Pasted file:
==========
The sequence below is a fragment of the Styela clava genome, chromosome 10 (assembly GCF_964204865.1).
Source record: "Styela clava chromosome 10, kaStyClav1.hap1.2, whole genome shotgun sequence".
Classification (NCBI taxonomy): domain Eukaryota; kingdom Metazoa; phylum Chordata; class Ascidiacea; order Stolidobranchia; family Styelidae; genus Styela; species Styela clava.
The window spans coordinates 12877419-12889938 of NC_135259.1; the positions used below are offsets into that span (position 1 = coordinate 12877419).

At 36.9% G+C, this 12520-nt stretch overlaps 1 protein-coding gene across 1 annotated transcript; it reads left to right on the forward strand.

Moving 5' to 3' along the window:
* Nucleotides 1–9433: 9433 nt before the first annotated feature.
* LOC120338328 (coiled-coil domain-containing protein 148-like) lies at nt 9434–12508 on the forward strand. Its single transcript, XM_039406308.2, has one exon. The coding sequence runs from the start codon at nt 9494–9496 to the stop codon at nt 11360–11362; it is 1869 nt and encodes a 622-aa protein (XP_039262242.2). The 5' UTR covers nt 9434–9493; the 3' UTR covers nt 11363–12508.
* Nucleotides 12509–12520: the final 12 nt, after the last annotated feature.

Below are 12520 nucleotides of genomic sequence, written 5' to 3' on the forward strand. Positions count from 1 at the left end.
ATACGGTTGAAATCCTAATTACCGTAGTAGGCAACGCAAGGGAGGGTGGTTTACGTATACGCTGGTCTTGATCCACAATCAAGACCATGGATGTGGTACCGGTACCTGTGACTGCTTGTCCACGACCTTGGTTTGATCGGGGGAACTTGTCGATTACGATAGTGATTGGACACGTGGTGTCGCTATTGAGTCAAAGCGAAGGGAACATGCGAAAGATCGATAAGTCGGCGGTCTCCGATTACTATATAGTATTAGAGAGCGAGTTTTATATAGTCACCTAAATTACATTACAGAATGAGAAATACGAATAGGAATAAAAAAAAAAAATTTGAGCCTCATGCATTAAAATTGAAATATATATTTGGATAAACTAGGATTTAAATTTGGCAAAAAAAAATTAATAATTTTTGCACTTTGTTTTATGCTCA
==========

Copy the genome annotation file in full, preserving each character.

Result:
The sequence below is a fragment of the Styela clava genome, chromosome 10 (assembly GCF_964204865.1).
Source record: "Styela clava chromosome 10, kaStyClav1.hap1.2, whole genome shotgun sequence".
Classification (NCBI taxonomy): domain Eukaryota; kingdom Metazoa; phylum Chordata; class Ascidiacea; order Stolidobranchia; family Styelidae; genus Styela; species Styela clava.
The window spans coordinates 12877419-12889938 of NC_135259.1; the positions used below are offsets into that span (position 1 = coordinate 12877419).

At 36.9% G+C, this 12520-nt stretch overlaps 1 protein-coding gene across 1 annotated transcript; it reads left to right on the forward strand.

Moving 5' to 3' along the window:
* Nucleotides 1–9433: 9433 nt before the first annotated feature.
* LOC120338328 (coiled-coil domain-containing protein 148-like) lies at nt 9434–12508 on the forward strand. Its single transcript, XM_039406308.2, has one exon. The coding sequence runs from the start codon at nt 9494–9496 to the stop codon at nt 11360–11362; it is 1869 nt and encodes a 622-aa protein (XP_039262242.2). The 5' UTR covers nt 9434–9493; the 3' UTR covers nt 11363–12508.
* Nucleotides 12509–12520: the final 12 nt, after the last annotated feature.

Below are 12520 nucleotides of genomic sequence, written 5' to 3' on the forward strand. Positions count from 1 at the left end.
ATACGGTTGAAATCCTAATTACCGTAGTAGGCAACGCAAGGGAGGGTGGTTTACGTATACGCTGGTCTTGATCCACAATCAAGACCATGGATGTGGTACCGGTACCTGTGACTGCTTGTCCACGACCTTGGTTTGATCGGGGGAACTTGTCGATTACGATAGTGATTGGACACGTGGTGTCGCTATTGAGTCAAAGCGAAGGGAACATGCGAAAGATCGATAAGTCGGCGGTCTCCGATTACTATATAGTATTAGAGAGCGAGTTTTATATAGTCACCTAAATTACATTACAGAATGAGAAATACGAATAGGAATAAAAAAAAAAAATTTGAGCCTCATGCATTAAAATTGAAATATATATTTGGATAAACTAGGATTTAAATTTGGCAAAAAAAAATTAATAATTTTTGCACTTTGTTTTATGCTCA